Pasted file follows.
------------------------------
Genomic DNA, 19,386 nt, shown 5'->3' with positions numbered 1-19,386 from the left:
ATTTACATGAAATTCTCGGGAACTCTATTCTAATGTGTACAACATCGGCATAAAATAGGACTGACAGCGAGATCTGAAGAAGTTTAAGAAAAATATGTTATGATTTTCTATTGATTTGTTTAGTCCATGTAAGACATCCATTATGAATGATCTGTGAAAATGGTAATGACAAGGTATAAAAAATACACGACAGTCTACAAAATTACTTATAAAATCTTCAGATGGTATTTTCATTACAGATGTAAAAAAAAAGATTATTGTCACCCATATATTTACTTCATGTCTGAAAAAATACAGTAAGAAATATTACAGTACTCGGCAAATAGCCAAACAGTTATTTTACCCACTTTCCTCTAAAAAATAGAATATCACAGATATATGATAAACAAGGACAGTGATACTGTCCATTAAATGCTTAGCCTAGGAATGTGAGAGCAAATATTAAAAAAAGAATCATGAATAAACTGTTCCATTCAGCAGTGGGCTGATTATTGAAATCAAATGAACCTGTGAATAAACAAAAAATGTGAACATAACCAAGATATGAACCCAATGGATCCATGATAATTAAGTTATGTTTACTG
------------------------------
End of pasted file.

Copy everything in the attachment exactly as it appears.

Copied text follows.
Genomic DNA, 19,386 nt, shown 5'->3' with positions numbered 1-19,386 from the left:
ATTTACATGAAATTCTCGGGAACTCTATTCTAATGTGTACAACATCGGCATAAAATAGGACTGACAGCGAGATCTGAAGAAGTTTAAGAAAAATATGTTATGATTTTCTATTGATTTGTTTAGTCCATGTAAGACATCCATTATGAATGATCTGTGAAAATGGTAATGACAAGGTATAAAAAATACACGACAGTCTACAAAATTACTTATAAAATCTTCAGATGGTATTTTCATTACAGATGTAAAAAAAAAGATTATTGTCACCCATATATTTACTTCATGTCTGAAAAAATACAGTAAGAAATATTACAGTACTCGGCAAATAGCCAAACAGTTATTTTACCCACTTTCCTCTAAAAAATAGAATATCACAGATATATGATAAACAAGGACAGTGATACTGTCCATTAAATGCTTAGCCTAGGAATGTGAGAGCAAATATTAAAAAAAGAATCATGAATAAACTGTTCCATTCAGCAGTGGGCTGATTATTGAAATCAAATGAACCTGTGAATAAACAAAAAATGTGAACATAACCAAGATATGAACCCAATGGATCCATGATAATTAAGTTATGTTTACTG